## Power Laws, Pareto Distributions and Zipf’s Law

Monday, October 9, 2006

Mark Newman wrote an article in 2005 for Contemporary Physics examines systems from a mathematical perspective, relying on manipulations of power law equations. As was the case with his two talks at NetSci 2006, Mark was pretty effective in explaining the nuances of power law … even if this article also crystallized for me by [...]

A Ph.D student in informatics at Indiana University, Kevin is rich in spirit. He wrestles and reads with his kids, does a hilarious Christian Slater imitation and lights up his wife's days. He thinks deeply about many things, including but not limited to basketball, politics, microblogging, parenting, online communities, complex systems and design theory. He didn't, however, think up this profile.

Mark Newman wrote an article in 2005 for Contemporary Physics examines systems from a mathematical perspective, relying on manipulations of power law equations. As was the case with his two talks at NetSci 2006, Mark was pretty effective in explaining the nuances of power law … even if this article also crystallized for me by desire to not dwell in this part of the domain more than I have to.

In a power law, a normal Gaussian distribution is replaced with a long tail that flattens into a straight downward-sloping line when viewed logarithmically. This special form of exponential distribution has the property of being scale-free, describing a system in the same way at every level of examination.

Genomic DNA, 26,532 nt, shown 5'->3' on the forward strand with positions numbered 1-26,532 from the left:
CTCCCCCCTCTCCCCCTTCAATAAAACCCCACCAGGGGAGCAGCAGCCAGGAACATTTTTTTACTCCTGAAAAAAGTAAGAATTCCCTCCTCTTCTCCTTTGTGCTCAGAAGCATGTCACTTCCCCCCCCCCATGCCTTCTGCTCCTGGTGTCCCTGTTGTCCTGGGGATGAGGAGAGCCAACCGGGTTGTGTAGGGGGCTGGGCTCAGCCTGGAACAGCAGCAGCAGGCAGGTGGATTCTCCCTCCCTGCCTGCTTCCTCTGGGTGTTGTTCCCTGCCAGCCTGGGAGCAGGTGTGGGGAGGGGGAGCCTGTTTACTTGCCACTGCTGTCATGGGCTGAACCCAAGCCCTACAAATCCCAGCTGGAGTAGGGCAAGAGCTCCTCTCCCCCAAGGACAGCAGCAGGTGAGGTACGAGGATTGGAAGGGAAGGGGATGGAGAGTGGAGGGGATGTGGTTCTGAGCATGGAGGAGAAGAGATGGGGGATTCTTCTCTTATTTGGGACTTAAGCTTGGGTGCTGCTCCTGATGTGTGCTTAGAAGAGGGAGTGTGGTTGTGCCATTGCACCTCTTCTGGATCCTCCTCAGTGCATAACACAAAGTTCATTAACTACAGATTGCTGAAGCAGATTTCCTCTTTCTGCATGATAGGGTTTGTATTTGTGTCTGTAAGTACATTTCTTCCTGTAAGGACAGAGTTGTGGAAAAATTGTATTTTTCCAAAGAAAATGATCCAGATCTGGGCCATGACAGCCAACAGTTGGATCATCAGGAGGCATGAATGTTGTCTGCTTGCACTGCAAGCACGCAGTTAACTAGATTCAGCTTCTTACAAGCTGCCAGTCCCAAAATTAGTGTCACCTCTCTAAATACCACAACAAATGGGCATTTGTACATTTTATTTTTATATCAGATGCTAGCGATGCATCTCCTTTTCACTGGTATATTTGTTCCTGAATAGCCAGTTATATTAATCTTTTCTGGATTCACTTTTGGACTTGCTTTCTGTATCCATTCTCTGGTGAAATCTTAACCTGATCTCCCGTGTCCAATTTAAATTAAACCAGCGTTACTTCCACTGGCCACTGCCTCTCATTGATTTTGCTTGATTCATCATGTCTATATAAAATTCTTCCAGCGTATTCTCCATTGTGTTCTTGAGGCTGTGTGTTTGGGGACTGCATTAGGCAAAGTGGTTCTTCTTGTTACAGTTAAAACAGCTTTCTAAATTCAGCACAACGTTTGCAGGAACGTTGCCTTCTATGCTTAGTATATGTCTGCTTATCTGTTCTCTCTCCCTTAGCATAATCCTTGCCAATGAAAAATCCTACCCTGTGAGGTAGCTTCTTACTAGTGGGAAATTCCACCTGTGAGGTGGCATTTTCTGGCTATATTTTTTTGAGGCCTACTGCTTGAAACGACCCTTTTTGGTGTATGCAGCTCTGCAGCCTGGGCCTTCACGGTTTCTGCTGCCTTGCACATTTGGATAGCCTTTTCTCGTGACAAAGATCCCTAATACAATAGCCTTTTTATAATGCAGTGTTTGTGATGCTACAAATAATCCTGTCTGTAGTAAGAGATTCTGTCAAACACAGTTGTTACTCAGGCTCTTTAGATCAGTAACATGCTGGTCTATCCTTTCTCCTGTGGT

The equation approach to analyzing data is superior to plotting all data points, and Newman explains ways to arrive at estimations for the value of the exponential in a given system. Two techniques — logarithmic binning and cumulative distributions — address the problem of noise being present at the end of the long tail due to a smaller sample size there. The mathematics attempts to provide tools to address special nuances of power law systems, such as discrete values (integers, rather than real numbers) and an absence of species death (the agents live on, even if nothing new is added to the general population).

Newman also discusses several examples of power law distributions in nature and society:

• Word use frequency
• Web hits
• Book sales
• Telephone calls
• Earthquake magnitude
• The size of moon craters
• Intensity of solar flares
• War deaths
• American wealth
• Family names
• Population of cities

In some systems, Newman considered the power law property to be “unconfirmed” due to the requirement to make a subjective judgment in order to extract a value for the exponent. Indeed, there are other kinds of distributions that occur which are not power law. Couple relationships (exponentially distributed), population of North American birds (log-normal), email in an address book (stretched exponential), and forest fire acreage (exponential cut-off) are all systems that are not power law distributions.

I’m not done with this article. One of the projects I am volunteering to do is try and trim this long article down to a 5-8 page version that is more accessible to the introductory class, filled with non-mathematicians like me who — despite Newman’s best efforts — will find the math manipulation a burden.

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